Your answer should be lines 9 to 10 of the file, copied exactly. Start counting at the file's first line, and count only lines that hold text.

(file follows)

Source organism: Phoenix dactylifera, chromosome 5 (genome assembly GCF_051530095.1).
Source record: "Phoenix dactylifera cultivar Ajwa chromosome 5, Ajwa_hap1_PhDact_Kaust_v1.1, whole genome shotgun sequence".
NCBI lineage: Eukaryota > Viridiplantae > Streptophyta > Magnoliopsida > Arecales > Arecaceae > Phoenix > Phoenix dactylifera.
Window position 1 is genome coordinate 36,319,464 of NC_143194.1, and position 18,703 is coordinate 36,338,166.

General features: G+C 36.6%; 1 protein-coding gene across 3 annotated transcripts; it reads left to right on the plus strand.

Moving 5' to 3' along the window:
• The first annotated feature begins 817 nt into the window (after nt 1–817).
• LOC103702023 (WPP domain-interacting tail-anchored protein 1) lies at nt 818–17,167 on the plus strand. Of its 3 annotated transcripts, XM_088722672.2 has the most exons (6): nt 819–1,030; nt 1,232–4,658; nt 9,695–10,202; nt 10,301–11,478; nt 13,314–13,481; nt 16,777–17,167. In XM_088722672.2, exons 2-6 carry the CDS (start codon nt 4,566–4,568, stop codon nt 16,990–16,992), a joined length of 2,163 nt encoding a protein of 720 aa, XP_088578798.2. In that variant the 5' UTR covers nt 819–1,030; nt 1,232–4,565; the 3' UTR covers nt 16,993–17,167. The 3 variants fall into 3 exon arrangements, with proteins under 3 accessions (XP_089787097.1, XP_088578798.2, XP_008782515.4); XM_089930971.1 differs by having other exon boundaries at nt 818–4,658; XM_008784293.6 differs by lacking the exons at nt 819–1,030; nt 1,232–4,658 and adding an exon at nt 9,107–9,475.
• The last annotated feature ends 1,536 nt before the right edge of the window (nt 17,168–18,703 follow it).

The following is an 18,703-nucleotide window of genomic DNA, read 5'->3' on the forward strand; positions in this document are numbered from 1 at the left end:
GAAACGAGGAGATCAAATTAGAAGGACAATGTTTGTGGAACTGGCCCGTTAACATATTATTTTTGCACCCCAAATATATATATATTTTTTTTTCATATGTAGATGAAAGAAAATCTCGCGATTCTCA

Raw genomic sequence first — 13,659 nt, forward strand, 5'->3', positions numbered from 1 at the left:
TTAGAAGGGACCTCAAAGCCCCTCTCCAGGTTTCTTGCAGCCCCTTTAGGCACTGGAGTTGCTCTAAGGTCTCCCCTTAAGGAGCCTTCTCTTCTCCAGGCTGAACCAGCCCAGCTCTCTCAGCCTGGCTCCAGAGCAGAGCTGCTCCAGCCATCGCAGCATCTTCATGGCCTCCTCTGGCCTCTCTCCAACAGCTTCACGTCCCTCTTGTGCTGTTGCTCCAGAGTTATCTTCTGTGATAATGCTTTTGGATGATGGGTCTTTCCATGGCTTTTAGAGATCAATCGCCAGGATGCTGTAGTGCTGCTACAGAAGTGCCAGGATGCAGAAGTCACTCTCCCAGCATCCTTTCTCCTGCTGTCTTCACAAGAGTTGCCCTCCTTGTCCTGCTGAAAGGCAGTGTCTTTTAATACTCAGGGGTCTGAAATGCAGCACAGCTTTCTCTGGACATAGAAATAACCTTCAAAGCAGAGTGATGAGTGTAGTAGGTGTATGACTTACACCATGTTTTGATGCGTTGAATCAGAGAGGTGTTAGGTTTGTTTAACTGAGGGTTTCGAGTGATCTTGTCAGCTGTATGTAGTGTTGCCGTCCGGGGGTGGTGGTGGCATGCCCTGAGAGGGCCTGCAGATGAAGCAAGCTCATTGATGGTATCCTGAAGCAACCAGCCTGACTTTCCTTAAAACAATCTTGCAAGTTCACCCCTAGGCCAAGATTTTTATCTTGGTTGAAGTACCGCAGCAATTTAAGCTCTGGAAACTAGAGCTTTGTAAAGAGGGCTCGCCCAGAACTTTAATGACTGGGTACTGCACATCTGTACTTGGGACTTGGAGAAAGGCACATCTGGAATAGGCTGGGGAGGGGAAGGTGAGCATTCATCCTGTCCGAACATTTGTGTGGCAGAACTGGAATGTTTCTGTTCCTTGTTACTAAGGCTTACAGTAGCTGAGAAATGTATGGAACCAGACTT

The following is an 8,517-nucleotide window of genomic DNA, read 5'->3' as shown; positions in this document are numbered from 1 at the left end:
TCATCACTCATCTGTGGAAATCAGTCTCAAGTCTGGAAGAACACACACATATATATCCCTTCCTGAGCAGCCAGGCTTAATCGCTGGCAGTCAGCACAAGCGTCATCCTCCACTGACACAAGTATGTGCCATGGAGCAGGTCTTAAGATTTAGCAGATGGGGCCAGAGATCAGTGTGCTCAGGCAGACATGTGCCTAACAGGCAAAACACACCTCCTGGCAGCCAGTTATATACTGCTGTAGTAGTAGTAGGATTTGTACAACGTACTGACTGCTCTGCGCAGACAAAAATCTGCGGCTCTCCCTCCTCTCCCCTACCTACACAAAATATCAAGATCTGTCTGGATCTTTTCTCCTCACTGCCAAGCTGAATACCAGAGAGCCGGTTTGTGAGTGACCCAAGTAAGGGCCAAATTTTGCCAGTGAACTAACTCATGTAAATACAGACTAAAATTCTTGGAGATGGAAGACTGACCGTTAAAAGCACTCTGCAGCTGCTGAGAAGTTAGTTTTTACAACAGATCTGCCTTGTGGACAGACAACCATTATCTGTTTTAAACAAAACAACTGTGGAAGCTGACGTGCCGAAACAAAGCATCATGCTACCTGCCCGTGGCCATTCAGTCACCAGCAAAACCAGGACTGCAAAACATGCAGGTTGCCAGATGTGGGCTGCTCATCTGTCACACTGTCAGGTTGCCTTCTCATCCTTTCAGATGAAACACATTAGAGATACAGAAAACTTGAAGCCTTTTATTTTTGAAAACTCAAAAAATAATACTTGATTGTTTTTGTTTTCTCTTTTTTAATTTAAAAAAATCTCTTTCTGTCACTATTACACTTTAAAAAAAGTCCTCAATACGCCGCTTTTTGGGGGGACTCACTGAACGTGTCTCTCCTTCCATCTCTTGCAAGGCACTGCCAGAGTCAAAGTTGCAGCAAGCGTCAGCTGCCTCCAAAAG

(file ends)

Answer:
• The last annotated feature ends 1,536 nt before the right edge of the window (nt 17,168–18,703 follow it).

The following is an 18,703-nucleotide window of genomic DNA, read 5'->3' on the forward strand; positions in this document are numbered from 1 at the left end: